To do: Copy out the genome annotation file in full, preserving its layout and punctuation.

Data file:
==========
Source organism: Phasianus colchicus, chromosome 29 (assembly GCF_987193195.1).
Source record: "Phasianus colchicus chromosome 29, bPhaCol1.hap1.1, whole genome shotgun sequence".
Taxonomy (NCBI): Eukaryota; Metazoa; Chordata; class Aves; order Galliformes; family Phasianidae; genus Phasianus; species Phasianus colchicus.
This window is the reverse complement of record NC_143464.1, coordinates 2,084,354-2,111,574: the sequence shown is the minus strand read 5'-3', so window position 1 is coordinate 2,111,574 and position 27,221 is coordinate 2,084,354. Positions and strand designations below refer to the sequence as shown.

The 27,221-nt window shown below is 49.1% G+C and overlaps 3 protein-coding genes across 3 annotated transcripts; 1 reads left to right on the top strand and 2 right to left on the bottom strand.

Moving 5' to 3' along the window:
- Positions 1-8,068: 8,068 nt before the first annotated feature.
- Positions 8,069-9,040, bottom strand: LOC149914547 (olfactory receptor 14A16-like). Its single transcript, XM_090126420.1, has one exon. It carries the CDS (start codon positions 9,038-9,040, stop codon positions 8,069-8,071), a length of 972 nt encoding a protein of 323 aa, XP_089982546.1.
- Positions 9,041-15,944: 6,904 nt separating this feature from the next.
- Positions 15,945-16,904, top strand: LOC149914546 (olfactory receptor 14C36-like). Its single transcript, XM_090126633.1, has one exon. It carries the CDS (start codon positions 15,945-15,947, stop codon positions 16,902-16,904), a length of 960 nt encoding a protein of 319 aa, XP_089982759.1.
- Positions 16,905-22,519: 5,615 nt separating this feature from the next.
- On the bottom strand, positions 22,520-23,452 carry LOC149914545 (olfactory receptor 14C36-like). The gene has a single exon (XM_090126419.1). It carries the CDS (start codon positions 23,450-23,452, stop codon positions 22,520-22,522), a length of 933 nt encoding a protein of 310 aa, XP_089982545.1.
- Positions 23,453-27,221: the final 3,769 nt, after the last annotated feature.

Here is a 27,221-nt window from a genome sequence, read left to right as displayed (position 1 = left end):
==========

Source organism: Phasianus colchicus, chromosome 29 (assembly GCF_987193195.1).
Source record: "Phasianus colchicus chromosome 29, bPhaCol1.hap1.1, whole genome shotgun sequence".
Taxonomy (NCBI): Eukaryota; Metazoa; Chordata; class Aves; order Galliformes; family Phasianidae; genus Phasianus; species Phasianus colchicus.
This window is the reverse complement of record NC_143464.1, coordinates 2,084,354-2,111,574: the sequence shown is the minus strand read 5'-3', so window position 1 is coordinate 2,111,574 and position 27,221 is coordinate 2,084,354. Positions and strand designations below refer to the sequence as shown.

The 27,221-nt window shown below is 49.1% G+C and overlaps 3 protein-coding genes across 3 annotated transcripts; 1 reads left to right on the top strand and 2 right to left on the bottom strand.

Moving 5' to 3' along the window:
- Positions 1-8,068: 8,068 nt before the first annotated feature.
- Positions 8,069-9,040, bottom strand: LOC149914547 (olfactory receptor 14A16-like). Its single transcript, XM_090126420.1, has one exon. It carries the CDS (start codon positions 9,038-9,040, stop codon positions 8,069-8,071), a length of 972 nt encoding a protein of 323 aa, XP_089982546.1.
- Positions 9,041-15,944: 6,904 nt separating this feature from the next.
- Positions 15,945-16,904, top strand: LOC149914546 (olfactory receptor 14C36-like). Its single transcript, XM_090126633.1, has one exon. It carries the CDS (start codon positions 15,945-15,947, stop codon positions 16,902-16,904), a length of 960 nt encoding a protein of 319 aa, XP_089982759.1.
- Positions 16,905-22,519: 5,615 nt separating this feature from the next.
- On the bottom strand, positions 22,520-23,452 carry LOC149914545 (olfactory receptor 14C36-like). The gene has a single exon (XM_090126419.1). It carries the CDS (start codon positions 23,450-23,452, stop codon positions 22,520-22,522), a length of 933 nt encoding a protein of 310 aa, XP_089982545.1.
- Positions 23,453-27,221: the final 3,769 nt, after the last annotated feature.

Here is a 27,221-nt window from a genome sequence, read left to right as displayed (position 1 = left end):